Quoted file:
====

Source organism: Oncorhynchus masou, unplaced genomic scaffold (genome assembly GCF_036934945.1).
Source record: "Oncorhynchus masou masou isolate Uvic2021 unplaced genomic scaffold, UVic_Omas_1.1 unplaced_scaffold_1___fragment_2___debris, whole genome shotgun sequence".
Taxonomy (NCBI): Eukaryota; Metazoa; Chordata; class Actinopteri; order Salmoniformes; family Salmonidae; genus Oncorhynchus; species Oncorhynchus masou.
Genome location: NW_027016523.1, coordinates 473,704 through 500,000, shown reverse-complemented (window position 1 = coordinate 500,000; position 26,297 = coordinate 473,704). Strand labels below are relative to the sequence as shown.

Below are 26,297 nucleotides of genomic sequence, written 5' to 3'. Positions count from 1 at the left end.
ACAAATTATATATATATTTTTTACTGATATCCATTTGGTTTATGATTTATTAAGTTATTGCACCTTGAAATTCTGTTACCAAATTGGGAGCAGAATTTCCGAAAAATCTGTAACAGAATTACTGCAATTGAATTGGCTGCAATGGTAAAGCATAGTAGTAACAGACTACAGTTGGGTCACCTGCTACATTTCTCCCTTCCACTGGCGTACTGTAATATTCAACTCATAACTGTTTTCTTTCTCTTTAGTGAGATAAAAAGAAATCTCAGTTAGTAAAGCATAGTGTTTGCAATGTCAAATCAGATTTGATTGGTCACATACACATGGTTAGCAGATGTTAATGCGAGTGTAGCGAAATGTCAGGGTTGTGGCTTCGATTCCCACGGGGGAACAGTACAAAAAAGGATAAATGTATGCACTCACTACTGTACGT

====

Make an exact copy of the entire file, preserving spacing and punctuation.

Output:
Source organism: Oncorhynchus masou, unplaced genomic scaffold (genome assembly GCF_036934945.1).
Source record: "Oncorhynchus masou masou isolate Uvic2021 unplaced genomic scaffold, UVic_Omas_1.1 unplaced_scaffold_1___fragment_2___debris, whole genome shotgun sequence".
Taxonomy (NCBI): Eukaryota; Metazoa; Chordata; class Actinopteri; order Salmoniformes; family Salmonidae; genus Oncorhynchus; species Oncorhynchus masou.
Genome location: NW_027016523.1, coordinates 473,704 through 500,000, shown reverse-complemented (window position 1 = coordinate 500,000; position 26,297 = coordinate 473,704). Strand labels below are relative to the sequence as shown.

Below are 26,297 nucleotides of genomic sequence, written 5' to 3'. Positions count from 1 at the left end.
ACAAATTATATATATATTTTTTACTGATATCCATTTGGTTTATGATTTATTAAGTTATTGCACCTTGAAATTCTGTTACCAAATTGGGAGCAGAATTTCCGAAAAATCTGTAACAGAATTACTGCAATTGAATTGGCTGCAATGGTAAAGCATAGTAGTAACAGACTACAGTTGGGTCACCTGCTACATTTCTCCCTTCCACTGGCGTACTGTAATATTCAACTCATAACTGTTTTCTTTCTCTTTAGTGAGATAAAAAGAAATCTCAGTTAGTAAAGCATAGTGTTTGCAATGTCAAATCAGATTTGATTGGTCACATACACATGGTTAGCAGATGTTAATGCGAGTGTAGCGAAATGTCAGGGTTGTGGCTTCGATTCCCACGGGGGAACAGTACAAAAAAGGATAAATGTATGCACTCACTACTGTACGT